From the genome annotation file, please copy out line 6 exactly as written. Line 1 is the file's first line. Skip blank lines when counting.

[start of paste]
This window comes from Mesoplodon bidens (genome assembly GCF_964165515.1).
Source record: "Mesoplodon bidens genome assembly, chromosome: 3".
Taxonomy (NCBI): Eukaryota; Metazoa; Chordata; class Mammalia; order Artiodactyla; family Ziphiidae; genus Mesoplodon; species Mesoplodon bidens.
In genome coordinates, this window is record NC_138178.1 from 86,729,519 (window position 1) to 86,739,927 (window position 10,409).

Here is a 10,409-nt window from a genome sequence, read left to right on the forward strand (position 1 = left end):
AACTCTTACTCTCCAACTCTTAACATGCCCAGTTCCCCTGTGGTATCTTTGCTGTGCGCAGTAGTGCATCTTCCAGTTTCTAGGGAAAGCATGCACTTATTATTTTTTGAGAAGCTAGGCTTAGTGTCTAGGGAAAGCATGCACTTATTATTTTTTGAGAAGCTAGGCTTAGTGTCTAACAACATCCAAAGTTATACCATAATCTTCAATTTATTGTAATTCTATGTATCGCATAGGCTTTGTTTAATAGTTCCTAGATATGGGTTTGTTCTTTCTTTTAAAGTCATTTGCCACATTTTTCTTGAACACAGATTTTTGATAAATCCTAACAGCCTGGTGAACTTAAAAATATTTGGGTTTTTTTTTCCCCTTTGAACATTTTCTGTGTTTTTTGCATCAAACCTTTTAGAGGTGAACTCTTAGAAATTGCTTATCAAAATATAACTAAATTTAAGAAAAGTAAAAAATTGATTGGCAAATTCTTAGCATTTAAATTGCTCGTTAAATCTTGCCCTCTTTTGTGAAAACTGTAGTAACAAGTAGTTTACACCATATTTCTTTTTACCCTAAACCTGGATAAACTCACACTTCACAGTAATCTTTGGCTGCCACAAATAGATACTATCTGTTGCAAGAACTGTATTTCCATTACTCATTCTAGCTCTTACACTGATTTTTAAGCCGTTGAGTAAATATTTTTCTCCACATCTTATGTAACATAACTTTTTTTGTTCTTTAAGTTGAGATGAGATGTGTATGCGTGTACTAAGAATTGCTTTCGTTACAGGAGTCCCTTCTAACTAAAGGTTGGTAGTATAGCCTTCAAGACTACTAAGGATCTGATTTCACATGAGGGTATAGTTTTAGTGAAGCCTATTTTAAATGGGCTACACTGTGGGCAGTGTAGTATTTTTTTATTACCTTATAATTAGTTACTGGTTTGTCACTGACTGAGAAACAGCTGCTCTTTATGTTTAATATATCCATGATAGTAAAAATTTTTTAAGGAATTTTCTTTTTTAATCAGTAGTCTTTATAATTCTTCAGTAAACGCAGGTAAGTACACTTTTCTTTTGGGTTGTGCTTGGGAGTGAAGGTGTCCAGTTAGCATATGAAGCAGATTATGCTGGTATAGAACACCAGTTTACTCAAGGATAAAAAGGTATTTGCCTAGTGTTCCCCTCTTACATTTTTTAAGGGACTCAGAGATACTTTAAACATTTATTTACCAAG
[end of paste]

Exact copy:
AACTCTTACTCTCCAACTCTTAACATGCCCAGTTCCCCTGTGGTATCTTTGCTGTGCGCAGTAGTGCATCTTCCAGTTTCTAGGGAAAGCATGCACTTATTATTTTTTGAGAAGCTAGGCTTAGTGTCTAGGGAAAGCATGCACTTATTATTTTTTGAGAAGCTAGGCTTAGTGTCTAACAACATCCAAAGTTATACCATAATCTTCAATTTATTGTAATTCTATGTATCGCATAGGCTTTGTTTAATAGTTCCTAGATATGGGTTTGTTCTTTCTTTTAAAGTCATTTGCCACATTTTTCTTGAACACAGATTTTTGATAAATCCTAACAGCCTGGTGAACTTAAAAATATTTGGGTTTTTTTTTCCCCTTTGAACATTTTCTGTGTTTTTTGCATCAAACCTTTTAGAGGTGAACTCTTAGAAATTGCTTATCAAAATATAACTAAATTTAAGAAAAGTAAAAAATTGATTGGCAAATTCTTAGCATTTAAATTGCTCGTTAAATCTTGCCCTCTTTTGTGAAAACTGTAGTAACAAGTAGTTTACACCATATTTCTTTTTACCCTAAACCTGGATAAACTCACACTTCACAGTAATCTTTGGCTGCCACAAATAGATACTATCTGTTGCAAGAACTGTATTTCCATTACTCATTCTAGCTCTTACACTGATTTTTAAGCCGTTGAGTAAATATTTTTCTCCACATCTTATGTAACATAACTTTTTTTGTTCTTTAAGTTGAGATGAGATGTGTATGCGTGTACTAAGAATTGCTTTCGTTACAGGAGTCCCTTCTAACTAAAGGTTGGTAGTATAGCCTTCAAGACTACTAAGGATCTGATTTCACATGAGGGTATAGTTTTAGTGAAGCCTATTTTAAATGGGCTACACTGTGGGCAGTGTAGTATTTTTTTATTACCTTATAATTAGTTACTGGTTTGTCACTGACTGAGAAACAGCTGCTCTTTATGTTTAATATATCCATGATAGTAAAAATTTTTTAAGGAATTTTCTTTTTTAATCAGTAGTCTTTATAATTCTTCAGTAAACGCAGGTAAGTACACTTTTCTTTTGGGTTGTGCTTGGGAGTGAAGGTGTCCAGTTAGCATATGAAGCAGATTATGCTGGTATAGAACACCAGTTTACTCAAGGATAAAAAGGTATTTGCCTAGTGTTCCCCTCTTACATTTTTTAAGGGACTCAGAGATACTTTAAACATTTATTTACCAAG